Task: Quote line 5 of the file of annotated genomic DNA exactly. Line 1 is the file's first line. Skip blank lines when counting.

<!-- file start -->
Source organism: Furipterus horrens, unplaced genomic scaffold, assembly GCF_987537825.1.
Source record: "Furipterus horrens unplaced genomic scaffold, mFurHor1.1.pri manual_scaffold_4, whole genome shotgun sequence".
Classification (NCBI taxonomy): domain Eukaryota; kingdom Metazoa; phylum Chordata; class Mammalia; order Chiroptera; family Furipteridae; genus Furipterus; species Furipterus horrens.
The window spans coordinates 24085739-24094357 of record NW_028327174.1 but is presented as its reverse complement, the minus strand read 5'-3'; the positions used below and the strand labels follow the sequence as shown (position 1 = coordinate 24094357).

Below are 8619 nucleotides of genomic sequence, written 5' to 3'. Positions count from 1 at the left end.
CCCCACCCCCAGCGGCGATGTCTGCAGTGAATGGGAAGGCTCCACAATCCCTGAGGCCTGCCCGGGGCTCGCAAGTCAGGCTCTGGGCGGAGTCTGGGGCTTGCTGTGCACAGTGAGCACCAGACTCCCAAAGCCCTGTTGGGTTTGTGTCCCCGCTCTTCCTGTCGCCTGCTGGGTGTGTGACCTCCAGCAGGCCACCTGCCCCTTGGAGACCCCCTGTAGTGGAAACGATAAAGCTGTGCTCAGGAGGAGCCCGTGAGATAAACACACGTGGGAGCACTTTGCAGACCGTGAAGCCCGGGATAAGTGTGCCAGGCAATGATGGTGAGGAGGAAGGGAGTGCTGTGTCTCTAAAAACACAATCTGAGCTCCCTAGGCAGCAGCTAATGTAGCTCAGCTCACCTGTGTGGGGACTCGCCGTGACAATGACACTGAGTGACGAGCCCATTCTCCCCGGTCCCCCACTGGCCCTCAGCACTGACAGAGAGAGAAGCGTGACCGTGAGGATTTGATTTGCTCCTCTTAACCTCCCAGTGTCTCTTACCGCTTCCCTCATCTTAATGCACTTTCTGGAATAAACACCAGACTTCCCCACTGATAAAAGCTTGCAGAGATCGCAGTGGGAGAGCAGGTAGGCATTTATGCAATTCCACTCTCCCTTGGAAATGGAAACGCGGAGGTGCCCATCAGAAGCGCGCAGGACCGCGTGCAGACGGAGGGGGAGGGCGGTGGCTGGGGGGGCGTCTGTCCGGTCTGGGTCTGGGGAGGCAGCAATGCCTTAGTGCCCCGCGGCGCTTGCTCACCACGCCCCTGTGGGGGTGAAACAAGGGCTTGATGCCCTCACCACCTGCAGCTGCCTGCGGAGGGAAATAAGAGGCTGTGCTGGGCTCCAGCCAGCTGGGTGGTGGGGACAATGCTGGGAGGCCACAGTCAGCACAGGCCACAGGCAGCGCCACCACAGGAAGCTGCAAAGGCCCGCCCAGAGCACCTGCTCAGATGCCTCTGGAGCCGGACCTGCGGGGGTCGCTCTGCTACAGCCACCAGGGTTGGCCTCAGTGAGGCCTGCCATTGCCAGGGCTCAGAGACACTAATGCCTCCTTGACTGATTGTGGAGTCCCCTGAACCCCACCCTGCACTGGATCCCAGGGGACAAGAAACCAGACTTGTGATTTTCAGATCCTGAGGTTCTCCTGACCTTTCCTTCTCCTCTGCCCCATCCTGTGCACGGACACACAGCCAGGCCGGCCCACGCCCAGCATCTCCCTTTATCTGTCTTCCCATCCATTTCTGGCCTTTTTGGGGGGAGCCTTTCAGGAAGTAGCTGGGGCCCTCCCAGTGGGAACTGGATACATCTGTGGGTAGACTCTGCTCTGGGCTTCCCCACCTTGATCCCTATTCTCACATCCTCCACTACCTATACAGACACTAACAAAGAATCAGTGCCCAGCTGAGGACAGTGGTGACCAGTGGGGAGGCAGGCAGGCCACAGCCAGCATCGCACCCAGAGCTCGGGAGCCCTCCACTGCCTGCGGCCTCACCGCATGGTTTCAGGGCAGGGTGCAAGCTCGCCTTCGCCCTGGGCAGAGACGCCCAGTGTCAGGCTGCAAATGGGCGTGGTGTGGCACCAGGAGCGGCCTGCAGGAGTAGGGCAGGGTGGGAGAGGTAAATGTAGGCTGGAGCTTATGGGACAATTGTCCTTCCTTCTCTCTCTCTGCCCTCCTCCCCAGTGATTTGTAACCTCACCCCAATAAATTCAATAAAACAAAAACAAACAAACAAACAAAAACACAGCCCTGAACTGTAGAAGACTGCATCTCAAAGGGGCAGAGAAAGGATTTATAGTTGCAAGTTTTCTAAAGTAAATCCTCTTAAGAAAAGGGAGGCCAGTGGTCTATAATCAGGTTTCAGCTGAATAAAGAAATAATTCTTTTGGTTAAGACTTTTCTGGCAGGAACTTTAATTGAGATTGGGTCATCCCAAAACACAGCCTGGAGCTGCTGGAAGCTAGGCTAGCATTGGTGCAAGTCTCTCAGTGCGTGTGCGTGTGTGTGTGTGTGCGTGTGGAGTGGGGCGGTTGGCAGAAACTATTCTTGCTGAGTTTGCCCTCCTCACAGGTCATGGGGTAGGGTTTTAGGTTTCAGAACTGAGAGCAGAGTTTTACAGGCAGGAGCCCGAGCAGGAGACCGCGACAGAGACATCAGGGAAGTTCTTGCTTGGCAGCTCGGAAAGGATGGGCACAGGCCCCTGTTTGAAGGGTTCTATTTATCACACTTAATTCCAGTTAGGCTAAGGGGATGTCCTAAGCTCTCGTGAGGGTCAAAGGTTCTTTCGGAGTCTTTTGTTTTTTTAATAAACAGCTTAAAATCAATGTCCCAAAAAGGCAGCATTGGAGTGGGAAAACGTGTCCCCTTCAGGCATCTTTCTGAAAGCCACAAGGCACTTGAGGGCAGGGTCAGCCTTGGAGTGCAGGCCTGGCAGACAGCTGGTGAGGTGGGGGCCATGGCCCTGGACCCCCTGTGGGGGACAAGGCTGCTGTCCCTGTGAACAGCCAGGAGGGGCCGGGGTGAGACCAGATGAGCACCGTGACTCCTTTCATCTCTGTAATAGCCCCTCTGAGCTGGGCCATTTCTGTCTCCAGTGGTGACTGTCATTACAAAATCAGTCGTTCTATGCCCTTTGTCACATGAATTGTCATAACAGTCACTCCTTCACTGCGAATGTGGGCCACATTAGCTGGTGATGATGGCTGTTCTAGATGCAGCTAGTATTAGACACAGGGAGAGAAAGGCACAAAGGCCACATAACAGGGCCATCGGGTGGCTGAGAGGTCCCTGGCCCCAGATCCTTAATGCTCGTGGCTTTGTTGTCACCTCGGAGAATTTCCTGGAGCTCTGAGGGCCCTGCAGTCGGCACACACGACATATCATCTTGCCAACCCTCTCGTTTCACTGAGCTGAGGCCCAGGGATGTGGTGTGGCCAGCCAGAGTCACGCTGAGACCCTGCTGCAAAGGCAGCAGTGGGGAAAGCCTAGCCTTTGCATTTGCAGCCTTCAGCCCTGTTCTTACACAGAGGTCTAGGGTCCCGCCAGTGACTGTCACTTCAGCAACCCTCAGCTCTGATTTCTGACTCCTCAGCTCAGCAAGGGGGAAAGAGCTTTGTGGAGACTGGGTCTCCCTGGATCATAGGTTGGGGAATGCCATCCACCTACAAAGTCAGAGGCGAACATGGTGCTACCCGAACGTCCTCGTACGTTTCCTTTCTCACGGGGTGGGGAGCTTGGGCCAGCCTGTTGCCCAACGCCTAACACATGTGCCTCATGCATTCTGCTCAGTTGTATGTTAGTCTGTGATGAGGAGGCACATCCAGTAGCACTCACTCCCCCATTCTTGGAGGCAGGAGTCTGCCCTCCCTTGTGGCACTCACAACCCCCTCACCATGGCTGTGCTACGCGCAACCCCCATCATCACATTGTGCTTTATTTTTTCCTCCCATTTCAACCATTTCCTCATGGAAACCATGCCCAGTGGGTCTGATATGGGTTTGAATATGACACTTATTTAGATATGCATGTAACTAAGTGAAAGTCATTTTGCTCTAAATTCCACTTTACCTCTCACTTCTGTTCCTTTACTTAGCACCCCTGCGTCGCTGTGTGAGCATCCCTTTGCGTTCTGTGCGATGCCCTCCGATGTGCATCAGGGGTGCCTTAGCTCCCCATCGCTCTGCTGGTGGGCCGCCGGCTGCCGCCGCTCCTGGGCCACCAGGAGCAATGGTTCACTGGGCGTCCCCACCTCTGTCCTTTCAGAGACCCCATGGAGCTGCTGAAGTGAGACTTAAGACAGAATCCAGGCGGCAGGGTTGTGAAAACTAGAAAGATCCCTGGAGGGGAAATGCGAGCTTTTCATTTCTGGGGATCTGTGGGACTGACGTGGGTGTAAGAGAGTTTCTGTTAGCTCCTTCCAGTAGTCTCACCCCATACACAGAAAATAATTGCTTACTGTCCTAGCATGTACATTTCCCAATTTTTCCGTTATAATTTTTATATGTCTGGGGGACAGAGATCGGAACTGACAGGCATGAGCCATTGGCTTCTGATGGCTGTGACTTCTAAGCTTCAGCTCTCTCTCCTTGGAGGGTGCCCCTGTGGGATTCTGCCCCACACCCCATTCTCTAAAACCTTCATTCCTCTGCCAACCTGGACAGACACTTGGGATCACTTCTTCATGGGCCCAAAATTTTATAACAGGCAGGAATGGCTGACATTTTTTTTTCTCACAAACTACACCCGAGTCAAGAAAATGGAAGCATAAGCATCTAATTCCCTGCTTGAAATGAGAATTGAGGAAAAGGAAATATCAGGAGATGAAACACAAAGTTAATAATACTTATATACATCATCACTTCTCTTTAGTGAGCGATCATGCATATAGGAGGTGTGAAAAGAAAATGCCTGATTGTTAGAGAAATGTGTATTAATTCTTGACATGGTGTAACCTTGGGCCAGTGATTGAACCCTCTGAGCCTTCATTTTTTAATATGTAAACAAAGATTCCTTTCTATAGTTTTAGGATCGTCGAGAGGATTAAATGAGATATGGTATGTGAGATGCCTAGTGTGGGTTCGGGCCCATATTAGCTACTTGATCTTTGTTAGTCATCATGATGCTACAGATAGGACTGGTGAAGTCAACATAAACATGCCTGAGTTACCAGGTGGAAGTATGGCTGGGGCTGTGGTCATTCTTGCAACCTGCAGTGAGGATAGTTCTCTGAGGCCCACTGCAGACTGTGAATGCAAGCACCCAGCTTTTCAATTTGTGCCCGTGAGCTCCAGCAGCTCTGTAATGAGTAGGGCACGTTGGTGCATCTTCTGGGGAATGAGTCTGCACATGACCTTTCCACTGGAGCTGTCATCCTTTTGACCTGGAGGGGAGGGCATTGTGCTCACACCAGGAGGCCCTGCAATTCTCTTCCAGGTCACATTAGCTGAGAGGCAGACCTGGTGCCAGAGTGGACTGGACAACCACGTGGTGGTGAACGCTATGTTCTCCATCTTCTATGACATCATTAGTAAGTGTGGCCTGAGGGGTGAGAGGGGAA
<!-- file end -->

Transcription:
Below are 8619 nucleotides of genomic sequence, written 5' to 3'. Positions count from 1 at the left end.